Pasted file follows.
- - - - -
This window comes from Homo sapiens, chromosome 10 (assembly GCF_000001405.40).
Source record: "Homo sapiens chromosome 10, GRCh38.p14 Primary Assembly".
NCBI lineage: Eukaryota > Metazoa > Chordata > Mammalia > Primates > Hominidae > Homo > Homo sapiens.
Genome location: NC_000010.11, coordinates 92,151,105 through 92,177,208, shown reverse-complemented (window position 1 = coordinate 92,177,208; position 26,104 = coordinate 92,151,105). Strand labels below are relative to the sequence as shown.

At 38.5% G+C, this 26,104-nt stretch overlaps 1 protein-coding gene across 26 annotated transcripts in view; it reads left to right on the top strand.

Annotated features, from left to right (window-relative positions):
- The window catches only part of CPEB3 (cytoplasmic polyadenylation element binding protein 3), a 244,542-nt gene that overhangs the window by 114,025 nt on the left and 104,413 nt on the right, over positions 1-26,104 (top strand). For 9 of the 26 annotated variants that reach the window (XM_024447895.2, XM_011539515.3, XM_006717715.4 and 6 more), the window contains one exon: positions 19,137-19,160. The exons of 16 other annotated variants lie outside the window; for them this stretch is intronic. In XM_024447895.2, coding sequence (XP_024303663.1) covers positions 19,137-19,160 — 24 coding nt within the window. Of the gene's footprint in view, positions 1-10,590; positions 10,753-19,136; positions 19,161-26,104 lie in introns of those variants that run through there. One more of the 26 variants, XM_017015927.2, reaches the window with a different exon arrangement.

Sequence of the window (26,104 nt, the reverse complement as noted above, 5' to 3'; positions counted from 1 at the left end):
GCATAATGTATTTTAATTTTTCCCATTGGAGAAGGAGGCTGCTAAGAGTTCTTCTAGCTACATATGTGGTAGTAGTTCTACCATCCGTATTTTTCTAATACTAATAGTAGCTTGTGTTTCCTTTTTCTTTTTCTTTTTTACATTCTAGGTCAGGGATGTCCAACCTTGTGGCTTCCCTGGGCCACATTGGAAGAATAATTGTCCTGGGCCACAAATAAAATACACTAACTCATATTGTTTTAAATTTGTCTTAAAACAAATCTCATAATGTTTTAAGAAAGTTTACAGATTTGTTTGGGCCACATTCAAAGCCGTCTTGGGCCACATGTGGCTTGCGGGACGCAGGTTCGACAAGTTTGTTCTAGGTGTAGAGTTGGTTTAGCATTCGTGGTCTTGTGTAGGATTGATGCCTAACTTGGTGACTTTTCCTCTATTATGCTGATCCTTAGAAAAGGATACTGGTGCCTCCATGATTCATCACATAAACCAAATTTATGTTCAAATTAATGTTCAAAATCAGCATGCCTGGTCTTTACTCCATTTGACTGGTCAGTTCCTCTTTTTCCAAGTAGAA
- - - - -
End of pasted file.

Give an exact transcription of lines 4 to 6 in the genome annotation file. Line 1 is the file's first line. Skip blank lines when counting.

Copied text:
Genome location: NC_000010.11, coordinates 92,151,105 through 92,177,208, shown reverse-complemented (window position 1 = coordinate 92,177,208; position 26,104 = coordinate 92,151,105). Strand labels below are relative to the sequence as shown.

At 38.5% G+C, this 26,104-nt stretch overlaps 1 protein-coding gene across 26 annotated transcripts in view; it reads left to right on the top strand.

Annotated features, from left to right (window-relative positions):